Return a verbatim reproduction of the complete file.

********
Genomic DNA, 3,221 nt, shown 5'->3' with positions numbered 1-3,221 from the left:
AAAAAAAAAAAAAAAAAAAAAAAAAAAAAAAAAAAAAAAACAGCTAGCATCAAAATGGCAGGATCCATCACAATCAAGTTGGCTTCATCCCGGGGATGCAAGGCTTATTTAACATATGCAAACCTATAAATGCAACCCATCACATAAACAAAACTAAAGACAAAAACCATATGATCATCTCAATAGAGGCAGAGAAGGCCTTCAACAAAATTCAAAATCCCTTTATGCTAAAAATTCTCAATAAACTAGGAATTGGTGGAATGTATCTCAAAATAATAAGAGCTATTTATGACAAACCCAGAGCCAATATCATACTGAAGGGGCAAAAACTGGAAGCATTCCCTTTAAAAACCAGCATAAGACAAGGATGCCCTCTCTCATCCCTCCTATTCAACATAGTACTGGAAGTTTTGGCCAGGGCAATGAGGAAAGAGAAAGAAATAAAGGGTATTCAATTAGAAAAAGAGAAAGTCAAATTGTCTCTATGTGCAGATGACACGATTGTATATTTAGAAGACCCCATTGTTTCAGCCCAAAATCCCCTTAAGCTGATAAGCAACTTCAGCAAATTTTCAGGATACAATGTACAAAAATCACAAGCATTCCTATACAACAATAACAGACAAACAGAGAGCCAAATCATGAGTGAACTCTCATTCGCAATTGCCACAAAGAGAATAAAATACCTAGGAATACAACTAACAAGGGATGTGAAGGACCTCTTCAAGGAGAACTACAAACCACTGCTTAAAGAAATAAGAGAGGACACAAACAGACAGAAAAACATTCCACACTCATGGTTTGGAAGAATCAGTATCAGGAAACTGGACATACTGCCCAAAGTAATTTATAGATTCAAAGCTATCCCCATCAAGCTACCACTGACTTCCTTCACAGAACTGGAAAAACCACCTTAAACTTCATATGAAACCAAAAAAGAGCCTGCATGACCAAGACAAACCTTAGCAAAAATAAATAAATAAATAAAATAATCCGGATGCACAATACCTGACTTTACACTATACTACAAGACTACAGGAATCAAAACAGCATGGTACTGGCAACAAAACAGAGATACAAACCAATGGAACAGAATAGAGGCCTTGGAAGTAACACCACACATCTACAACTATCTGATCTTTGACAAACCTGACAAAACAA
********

Genomic DNA, 3,221 nt, shown 5'->3' with positions numbered 1-3,221 from the left:
AAAAAAAAAAAAAAAAAAAAAAAAAAAAAAAAAAAAAAAACAGCTAGCATCAAAATGGCAGGATCCATCACAATCAAGTTGGCTTCATCCCGGGGATGCAAGGCTTATTTAACATATGCAAACCTATAAATGCAACCCATCACATAAACAAAACTAAAGACAAAAACCATATGATCATCTCAATAGAGGCAGAGAAGGCCTTCAACAAAATTCAAAATCCCTTTATGCTAAAAATTCTCAATAAACTAGGAATTGGTGGAATGTATCTCAAAATAATAAGAGCTATTTATGACAAACCCAGAGCCAATATCATACTGAAGGGGCAAAAACTGGAAGCATTCCCTTTAAAAACCAGCATAAGACAAGGATGCCCTCTCTCATCCCTCCTATTCAACATAGTACTGGAAGTTTTGGCCAGGGCAATGAGGAAAGAGAAAGAAATAAAGGGTATTCAATTAGAAAAAGAGAAAGTCAAATTGTCTCTATGTGCAGATGACACGATTGTATATTTAGAAGACCCCATTGTTTCAGCCCAAAATCCCCTTAAGCTGATAAGCAACTTCAGCAAATTTTCAGGATACAATGTACAAAAATCACAAGCATTCCTATACAACAATAACAGACAAACAGAGAGCCAAATCATGAGTGAACTCTCATTCGCAATTGCCACAAAGAGAATAAAATACCTAGGAATACAACTAACAAGGGATGTGAAGGACCTCTTCAAGGAGAACTACAAACCACTGCTTAAAGAAATAAGAGAGGACACAAACAGACAGAAAAACATTCCACACTCATGGTTTGGAAGAATCAGTATCAGGAAACTGGACATACTGCCCAAAGTAATTTATAGATTCAAAGCTATCCCCATCAAGCTACCACTGACTTCCTTCACAGAACTGGAAAAACCACCTTAAACTTCATATGAAACCAAAAAAGAGCCTGCATGACCAAGACAAACCTTAGCAAAAATAAATAAATAAATAAAATAATCCGGATGCACAATACCTGACTTTACACTATACTACAAGACTACAGGAATCAAAACAGCATGGTACTGGCAACAAAACAGAGATACAAACCAATGGAACAGAATAGAGGCCTTGGAAGTAACACCACACATCTACAACTATCTGATCTTTGACAAACCTGACAAAACAA